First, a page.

|By Shelly Palmer||
|August 10, 2014 03:01 AM EDT||
What a difference a week makes. At our Innovation Series breakfast this past week, I was planning to discuss my recent article, The “New” Media Landscape: CNBCUTWC, 21stCFTW, ATTDirecTV, T-Sprint. We sent out our pre-breakfast discussion guide just as the Twenty-First Century Fox/Time Warner and Sprint/T-Mobile deals blew up. This made for an awesome, lively discussion about what might have been, what was going to happen and most importantly… what’s going to happen now?
At this writing, the “new” media landscape is looking quite a bit like the “old” media landscape. But don’t be fooled by a few bumps in the road… the fun is really just about to start.
21st Century Fox/Time Warner (21CF/TW)
In our last episode, 21CF was in an epic battle to take over TW. Jeff rebuffed Rupert’s advances, and… to everyone’s amazement, Rupert withdrew. Negotiating tactic? Gamesmanship? Test?
Perhaps the market knows… 21CF’s stock (Nasdaq: FOXA) dipped a bit on the day the news broke, but it settled down around $34 at the end of the day. TW’s stock (NYSE: TWX) fell from $85.19 down to $74.90 after the news and now sits around $72 per share – more than a 15 percent drop. Obviously TW shareholders were surprised. They had pushed the stock to a 52-week high of $88.13 in anticipation of the deal.
Rupert said, “Our proposal had significant strategic merit and compelling financial rationale and our approach had always been friendly. However, Time Warner management and its board refused to engage with us to explore an offer which was highly compelling…” Well-played, Rupert.
Does 21CF have the wherewithal to takeover TW? Do they still want to? Only Rupert knows. But this is an acquisition that make perfect business sense. Tune in next week for another exciting episode.
Don’t bother to stick a fork in it… it’s not done. After months of essentially acting like one company, Sprint called off talks to acquire T-Mobile. The move ended a nine-month bid to acquire T-Mobile. Sprint’s CEO Dan Hesse was shown the door, having been replaced by Marcelo Claure, the founder and CEO of Brightstar Corp (another SoftBank subsidiary).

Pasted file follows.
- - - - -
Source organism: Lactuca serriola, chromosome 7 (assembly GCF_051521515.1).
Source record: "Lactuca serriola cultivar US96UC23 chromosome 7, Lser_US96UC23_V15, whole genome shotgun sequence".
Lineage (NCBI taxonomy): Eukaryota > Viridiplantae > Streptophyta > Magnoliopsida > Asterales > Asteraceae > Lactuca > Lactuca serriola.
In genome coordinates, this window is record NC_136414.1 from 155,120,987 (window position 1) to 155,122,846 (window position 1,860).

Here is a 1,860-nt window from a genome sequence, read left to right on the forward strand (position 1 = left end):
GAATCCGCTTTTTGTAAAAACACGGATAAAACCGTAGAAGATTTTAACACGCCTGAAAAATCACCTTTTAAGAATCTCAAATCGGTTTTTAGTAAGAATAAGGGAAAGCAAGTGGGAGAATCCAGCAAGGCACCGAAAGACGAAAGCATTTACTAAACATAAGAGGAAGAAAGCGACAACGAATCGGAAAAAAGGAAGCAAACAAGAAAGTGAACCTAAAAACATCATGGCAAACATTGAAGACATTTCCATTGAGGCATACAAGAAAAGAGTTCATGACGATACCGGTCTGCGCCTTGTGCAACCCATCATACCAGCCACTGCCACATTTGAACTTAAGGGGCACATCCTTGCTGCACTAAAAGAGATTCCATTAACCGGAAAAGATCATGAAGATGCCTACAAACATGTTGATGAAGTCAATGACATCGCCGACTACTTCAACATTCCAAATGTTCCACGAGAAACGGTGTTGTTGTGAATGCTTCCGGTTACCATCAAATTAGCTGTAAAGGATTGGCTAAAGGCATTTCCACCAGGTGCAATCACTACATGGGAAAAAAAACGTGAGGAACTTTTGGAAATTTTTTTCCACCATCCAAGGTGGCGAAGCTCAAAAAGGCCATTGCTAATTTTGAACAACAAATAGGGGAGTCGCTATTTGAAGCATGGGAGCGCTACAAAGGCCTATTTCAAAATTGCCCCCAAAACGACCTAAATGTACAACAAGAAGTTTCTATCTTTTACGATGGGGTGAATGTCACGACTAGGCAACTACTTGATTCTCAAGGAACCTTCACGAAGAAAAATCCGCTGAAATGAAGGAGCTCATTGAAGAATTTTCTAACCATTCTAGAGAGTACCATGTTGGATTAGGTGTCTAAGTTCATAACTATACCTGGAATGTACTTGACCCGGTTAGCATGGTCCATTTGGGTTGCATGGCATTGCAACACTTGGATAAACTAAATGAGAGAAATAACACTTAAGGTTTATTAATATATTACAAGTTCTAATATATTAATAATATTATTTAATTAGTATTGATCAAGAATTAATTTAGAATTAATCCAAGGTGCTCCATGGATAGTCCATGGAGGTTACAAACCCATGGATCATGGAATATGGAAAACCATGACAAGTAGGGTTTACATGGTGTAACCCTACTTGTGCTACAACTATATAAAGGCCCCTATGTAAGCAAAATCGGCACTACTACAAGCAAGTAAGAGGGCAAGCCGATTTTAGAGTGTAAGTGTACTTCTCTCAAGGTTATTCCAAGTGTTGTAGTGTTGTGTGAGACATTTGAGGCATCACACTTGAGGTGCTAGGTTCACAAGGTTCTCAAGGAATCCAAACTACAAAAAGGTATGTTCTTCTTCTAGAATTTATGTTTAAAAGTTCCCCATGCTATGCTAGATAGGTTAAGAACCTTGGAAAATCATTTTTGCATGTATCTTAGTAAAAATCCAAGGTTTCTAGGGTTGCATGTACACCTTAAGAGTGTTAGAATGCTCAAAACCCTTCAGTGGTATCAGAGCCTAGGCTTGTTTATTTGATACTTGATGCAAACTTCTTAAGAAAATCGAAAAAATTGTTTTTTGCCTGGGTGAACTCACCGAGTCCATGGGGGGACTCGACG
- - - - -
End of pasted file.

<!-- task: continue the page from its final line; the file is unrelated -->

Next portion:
What really happened? Almost everyone I’ve spoken to says that getting the deal through regulatory was going to be impossibly difficult. The market hammered both stocks — Sprint (NYSE: S) dropped about 19 percent, from $7.27 to $5.90 while T-Mobile (NYSE: TMUS) dropped about 9 percent, from $33.91 to $30.99 (its steepest decline since May 2013). It has since slipped to below $30.
Now that this has blown up, you can expect Iliad SA’s $15 billion bid for a 56.6% stake of T-Mobile US to be reconsidered. T-Mobile says we’re not going to see a T-Free, but Iliad (owners of France’s Free) is talking with various US-based cablers to up its offer. There’s also a chance that Charlie Ergen will resurface. DISH would have a much easier time getting FCC and DOJ approval. The plot thickens…
Guessing At The Future Again
Now that 21CF/TW is off, we can expect a few months of “old media executive self-hypnosis.” This is a technique that allows seasoned professionals to believe that this Internet thing is a fad, that a hit show will solve most problems and that three hit shows will solve every problem. (Substitute movie or album into the previous sentence as needed.)
What other businesses might be in play? If you write the names of all the Viacom and CBS assets on Lego blocks (throw in the Sony assets just for fun), you can build some awesome structures.
We certainly have not heard the last of 21CF and TW. Someone is buying TW at some point. At $105-$110 per share, the shareholders will insist. Who could pay that? Email me your picks. I’ll share a few with you.
Of course, if the stock starts going south, that original $85 offer is going to start to look good. Is that what Rupert is counting on? He hit TW hard by withdrawing his bid. But TW’s resolve is steely! And, in various statements, both companies assured shareholders that they were going to get back down to business. But what does that mean?
A force march to increase EPS will get the share prices up, but unless both companies make significant investments to adapt to changes in consumer behavior, neither will fare well. Investing in the platforms and toolsets required to get to the future first will negatively impact EPS in the short term. It’s either/or, not both. This strategic conundrum will play out over the next 18 months across the entire old media landscape as on-demand online and mobile media consumption starts to exceed scheduled one-to-many broadcast media consumption. Shareholder value vs. Enterprise value vs. Share Price. It’s game on!
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